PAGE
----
Predatory or playful aggression:

Play aggression is the most common type of aggressive behaviour that cats direct toward their owners or household items. Typical predatory and play behaviours include stalking, chasing, attacking, running, ambushing, pouncing, biting and more. It is usually in this stage where adolescent cats will begin to test their independence (and your patience!) from time to time. To better endure their teenage attitude, it’s essential to get them to exert all their energy through play and training.

Similarly, adopting another kitten may also help by keeping your kitty company while also allowing them to have a playmate. They’re more likely to burn off their energy by playing together than destroying your furniture out of pure boredom. If getting another kitten is not an option, we suggest using lots of interactive toys to keep them busy. Regular interactive play not only burns off their energy but also decreases many unwanted behaviours by keeping them mentally stimulated. Remember to praise your kitty whenever they show any interest in the toy you give them. Don’t tantalize your kitten with your fingers or toes; always place a toy between you and your cat during play so they do not pick up unwanted behaviours.

teenage kitten adolescence


Night time habits

It’s not uncommon for cat owners to feel frustrated when their cats wake them up at night by meowing, scratching or knocking objects off the table and shelves. Cats are crepuscular, which means they are most active at dawn and dusk since nighttime is when their prey is most active. Fortunately, there are a few ways to manage your kitty’s nighttime antics:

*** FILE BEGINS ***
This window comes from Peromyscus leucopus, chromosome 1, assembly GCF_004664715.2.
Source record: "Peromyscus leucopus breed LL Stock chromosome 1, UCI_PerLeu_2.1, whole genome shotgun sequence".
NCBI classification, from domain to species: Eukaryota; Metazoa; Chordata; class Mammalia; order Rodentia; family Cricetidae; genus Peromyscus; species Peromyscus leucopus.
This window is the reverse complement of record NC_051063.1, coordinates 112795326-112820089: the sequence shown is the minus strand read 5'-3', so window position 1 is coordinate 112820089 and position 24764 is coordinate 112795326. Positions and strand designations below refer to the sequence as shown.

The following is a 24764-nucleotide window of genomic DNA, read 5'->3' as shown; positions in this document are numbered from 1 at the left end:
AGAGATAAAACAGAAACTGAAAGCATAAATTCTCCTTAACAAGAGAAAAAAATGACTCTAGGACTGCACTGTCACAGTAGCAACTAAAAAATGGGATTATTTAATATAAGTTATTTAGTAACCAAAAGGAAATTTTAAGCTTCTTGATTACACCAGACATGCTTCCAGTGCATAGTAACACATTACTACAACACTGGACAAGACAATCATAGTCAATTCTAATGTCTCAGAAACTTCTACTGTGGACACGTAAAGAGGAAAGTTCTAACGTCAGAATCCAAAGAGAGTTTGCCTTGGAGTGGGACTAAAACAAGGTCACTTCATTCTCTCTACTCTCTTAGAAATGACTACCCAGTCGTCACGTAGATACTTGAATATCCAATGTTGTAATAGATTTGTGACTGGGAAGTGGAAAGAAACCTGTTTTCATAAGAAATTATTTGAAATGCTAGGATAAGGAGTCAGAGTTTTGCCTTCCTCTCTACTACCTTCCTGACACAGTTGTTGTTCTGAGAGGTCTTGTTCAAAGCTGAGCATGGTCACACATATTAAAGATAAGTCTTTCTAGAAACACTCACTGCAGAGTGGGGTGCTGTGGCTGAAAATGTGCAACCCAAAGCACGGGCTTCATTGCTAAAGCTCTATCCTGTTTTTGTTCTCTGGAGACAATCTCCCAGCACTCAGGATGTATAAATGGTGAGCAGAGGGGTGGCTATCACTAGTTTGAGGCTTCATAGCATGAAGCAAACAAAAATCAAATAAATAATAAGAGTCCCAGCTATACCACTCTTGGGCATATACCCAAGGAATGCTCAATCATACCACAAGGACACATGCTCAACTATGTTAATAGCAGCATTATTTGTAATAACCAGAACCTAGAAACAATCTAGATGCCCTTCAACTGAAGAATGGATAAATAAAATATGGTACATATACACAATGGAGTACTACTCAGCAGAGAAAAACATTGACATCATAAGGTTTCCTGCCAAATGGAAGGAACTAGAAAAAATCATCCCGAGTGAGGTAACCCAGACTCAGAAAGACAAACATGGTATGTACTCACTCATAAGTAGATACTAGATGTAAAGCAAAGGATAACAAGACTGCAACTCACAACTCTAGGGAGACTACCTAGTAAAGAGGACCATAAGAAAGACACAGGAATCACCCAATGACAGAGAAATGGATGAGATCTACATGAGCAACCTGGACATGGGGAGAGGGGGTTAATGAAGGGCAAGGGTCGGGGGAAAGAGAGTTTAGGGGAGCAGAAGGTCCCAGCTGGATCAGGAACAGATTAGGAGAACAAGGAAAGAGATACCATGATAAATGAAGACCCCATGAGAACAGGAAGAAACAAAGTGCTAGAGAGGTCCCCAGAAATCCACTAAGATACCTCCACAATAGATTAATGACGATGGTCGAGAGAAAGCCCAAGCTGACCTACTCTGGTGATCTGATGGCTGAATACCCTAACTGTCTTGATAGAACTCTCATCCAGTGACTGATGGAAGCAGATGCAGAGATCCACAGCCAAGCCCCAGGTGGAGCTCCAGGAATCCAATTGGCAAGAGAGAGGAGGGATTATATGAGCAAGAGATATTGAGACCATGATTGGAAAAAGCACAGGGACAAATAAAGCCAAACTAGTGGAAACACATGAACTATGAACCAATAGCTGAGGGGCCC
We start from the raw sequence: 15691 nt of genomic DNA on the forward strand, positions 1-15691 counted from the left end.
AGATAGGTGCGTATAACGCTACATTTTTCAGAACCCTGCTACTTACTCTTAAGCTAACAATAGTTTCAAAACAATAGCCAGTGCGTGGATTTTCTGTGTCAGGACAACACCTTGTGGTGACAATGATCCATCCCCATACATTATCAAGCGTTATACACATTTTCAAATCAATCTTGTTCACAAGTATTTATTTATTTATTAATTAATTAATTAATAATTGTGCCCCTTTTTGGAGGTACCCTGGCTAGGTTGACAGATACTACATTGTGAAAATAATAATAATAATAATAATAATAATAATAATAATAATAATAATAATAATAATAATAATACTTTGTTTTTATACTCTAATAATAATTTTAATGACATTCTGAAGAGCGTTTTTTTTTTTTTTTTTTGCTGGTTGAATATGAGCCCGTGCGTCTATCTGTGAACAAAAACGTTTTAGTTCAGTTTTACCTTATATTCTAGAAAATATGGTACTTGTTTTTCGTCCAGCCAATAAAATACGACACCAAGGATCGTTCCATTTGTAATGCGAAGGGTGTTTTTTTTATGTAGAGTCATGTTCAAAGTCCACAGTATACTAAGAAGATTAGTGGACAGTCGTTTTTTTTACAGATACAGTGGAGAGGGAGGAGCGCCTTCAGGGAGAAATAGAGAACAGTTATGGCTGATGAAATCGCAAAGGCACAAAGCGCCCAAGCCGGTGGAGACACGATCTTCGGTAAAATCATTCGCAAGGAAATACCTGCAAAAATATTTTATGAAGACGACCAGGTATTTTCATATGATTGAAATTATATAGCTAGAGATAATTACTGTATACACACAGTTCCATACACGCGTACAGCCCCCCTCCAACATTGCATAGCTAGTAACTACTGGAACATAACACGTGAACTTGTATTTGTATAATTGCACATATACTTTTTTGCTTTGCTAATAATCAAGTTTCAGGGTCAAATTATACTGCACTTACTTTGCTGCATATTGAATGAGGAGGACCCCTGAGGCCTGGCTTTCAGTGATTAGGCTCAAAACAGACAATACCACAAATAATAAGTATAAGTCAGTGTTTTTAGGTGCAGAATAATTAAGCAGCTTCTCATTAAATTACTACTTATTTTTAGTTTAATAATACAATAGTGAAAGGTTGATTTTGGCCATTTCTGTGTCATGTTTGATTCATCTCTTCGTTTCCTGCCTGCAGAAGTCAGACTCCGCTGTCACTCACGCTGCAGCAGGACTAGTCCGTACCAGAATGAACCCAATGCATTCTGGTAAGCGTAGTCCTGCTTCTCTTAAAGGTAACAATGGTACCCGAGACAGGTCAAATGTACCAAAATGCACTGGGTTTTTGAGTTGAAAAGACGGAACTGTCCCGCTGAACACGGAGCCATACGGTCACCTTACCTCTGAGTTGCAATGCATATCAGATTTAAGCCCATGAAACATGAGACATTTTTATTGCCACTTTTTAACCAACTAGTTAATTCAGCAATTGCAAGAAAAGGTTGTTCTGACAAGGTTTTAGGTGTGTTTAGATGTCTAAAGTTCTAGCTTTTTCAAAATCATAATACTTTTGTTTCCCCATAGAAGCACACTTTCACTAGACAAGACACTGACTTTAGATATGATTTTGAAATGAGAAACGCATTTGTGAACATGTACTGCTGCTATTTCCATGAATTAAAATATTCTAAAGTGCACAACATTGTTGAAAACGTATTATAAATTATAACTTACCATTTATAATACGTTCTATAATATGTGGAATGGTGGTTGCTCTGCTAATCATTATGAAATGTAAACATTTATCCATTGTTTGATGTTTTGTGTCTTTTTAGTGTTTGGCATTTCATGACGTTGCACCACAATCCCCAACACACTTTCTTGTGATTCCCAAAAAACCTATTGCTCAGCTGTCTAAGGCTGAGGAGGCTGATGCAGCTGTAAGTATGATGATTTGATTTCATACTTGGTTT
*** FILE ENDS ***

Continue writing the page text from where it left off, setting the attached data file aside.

• Ignore your cat (literally): One of the best tools you could use against them is to ignore them. Avoid getting up to feed them or giving them a toy or a treat whenever they wake you up. These responses will teach your cat that disturbing you gets attention, which is what we want to correct.
  • Provide daytime activity during your absence: Cats will sleep all day if allowed, but that’s only because their environment isn’t stimulating enough. Make sure that they have enough interactive toys to keep them busy during the day. Puzzle feeder toys are also another great way to keep their minds stimulated. If you have an indoor cat, you can also install a window perch so that they can observe the birds and squirrels outside.
  • Schedule interactive play sessions: Have interactive play sessions in the evening or before going to bed. Even if it’s just for 15-20 minutes a day, that will be enough to stimulate your kitty’s mind and tire them out before going to bed. This will not only exercise your cat’s body and mind but strengthen your bond with them as well.
  • Don’t punish your cat: As frustrating as their nighttime antics could get, punishing your cat will cause them to be more fearful of you and may result in aggression. Also, as mentioned previously, any interaction, including negative responses, will reinforce the behaviour in question.


Hang in there!

Kitten adolescence requires patience and dedication— Remember, your kitty will outgrow this. When in doubt, you can always contact your vet for further professional advice.